I’m working on a book with Mahendra Ramsinghani called “Startup Boards” where we are trying to provide clear best practices for how the boards of startup companies should work. You may recognize Mahendra’s name – he wrote The Business of Venture Capital which I reviewed recently.
This book is part of my continuous effort to dramatically improve startup company boards. I’ve been on hundreds of boards and have been to thousands (or tens of thousands) of board meetings and way too many of them are bored meetings instead of productive sessions consisting of the leaders, owners, and board members for a company.
Give us a hand and take 5 to 10 minutes to fill out our survey on Startup Boards. It can be anonymous or include you name and email if you are willing to be interviewed in more depth.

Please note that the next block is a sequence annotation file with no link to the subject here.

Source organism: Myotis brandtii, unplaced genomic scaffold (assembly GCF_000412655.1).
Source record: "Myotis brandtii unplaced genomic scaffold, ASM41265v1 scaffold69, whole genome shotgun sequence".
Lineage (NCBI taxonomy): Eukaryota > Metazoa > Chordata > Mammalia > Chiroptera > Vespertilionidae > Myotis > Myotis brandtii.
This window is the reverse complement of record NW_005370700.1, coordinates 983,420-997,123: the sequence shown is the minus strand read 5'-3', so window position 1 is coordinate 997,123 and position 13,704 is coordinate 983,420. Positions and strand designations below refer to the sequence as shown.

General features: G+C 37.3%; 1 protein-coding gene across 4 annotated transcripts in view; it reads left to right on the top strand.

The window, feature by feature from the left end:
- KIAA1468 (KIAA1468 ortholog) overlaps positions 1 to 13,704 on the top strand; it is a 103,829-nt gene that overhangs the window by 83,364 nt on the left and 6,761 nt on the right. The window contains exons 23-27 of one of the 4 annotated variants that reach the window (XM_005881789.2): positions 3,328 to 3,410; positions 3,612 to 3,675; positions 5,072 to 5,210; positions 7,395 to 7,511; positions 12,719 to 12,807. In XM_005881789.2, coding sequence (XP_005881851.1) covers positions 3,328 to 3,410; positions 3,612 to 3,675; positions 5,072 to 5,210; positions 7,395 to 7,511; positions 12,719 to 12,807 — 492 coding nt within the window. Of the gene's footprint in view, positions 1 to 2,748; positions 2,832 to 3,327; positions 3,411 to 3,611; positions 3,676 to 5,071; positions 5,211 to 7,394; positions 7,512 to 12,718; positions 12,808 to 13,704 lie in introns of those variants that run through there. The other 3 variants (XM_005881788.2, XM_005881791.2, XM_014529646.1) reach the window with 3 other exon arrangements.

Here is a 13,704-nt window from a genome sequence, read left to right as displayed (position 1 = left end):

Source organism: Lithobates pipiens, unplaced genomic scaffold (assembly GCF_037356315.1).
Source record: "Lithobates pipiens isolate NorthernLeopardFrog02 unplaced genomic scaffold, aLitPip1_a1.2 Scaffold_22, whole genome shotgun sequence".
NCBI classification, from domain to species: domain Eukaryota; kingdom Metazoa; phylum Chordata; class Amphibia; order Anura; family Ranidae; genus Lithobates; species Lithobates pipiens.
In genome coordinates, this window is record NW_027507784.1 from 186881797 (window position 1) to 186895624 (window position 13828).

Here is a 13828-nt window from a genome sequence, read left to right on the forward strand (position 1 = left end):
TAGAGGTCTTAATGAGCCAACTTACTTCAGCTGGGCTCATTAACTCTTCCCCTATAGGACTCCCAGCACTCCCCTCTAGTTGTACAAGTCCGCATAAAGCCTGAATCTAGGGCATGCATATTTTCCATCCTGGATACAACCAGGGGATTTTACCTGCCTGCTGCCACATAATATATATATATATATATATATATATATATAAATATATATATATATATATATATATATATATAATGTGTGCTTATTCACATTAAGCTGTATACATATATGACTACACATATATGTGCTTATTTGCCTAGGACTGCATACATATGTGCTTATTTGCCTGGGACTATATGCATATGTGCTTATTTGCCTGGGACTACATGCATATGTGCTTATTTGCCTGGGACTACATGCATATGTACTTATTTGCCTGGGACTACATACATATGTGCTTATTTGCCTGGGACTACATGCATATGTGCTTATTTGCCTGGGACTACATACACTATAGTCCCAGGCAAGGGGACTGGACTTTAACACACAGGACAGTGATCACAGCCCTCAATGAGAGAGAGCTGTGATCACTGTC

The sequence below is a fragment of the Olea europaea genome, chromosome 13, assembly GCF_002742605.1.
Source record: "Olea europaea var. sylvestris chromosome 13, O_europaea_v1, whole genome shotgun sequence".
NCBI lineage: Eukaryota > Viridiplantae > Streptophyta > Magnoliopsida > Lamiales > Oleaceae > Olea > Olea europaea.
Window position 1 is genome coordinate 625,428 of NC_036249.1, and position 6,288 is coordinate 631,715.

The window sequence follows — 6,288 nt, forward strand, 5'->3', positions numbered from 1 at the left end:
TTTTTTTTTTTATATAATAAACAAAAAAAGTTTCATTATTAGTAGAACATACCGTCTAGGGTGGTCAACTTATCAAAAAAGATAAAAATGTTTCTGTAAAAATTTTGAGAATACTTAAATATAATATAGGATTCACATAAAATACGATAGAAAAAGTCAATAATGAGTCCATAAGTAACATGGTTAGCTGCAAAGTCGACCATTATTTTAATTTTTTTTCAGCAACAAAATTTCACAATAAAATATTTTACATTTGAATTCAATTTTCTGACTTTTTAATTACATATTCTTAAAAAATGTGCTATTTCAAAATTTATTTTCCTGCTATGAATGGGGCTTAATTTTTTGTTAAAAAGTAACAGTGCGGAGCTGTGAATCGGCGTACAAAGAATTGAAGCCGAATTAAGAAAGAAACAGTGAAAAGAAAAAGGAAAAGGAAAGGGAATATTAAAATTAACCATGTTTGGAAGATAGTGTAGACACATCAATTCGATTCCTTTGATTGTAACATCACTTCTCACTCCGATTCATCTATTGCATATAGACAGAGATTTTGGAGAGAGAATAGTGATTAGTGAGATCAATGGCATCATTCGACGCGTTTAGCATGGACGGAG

My grandfather had a stroke when he was 80. He lived another three years, trapped in his mind. Whenever I saw him, I think he recognized me, but he couldn’t really speak and had trouble reacting to anything I said to him. He was clearly very frustrated, and often angry – not at me, but at his inability to communicate. I’ve always imagined that inside his mind he knew everything that was going on, but he just couldn’t get the words out.
A few months ago I watched Jill Bolte Taylor’s incredible TED talk about her stroke and wrote about it in my post I’ve Found Nirvana. I thought it was stunningly awesome and bought Taylor’s book My Stroke of Insight: A Brain Scientist’s Personal Journey.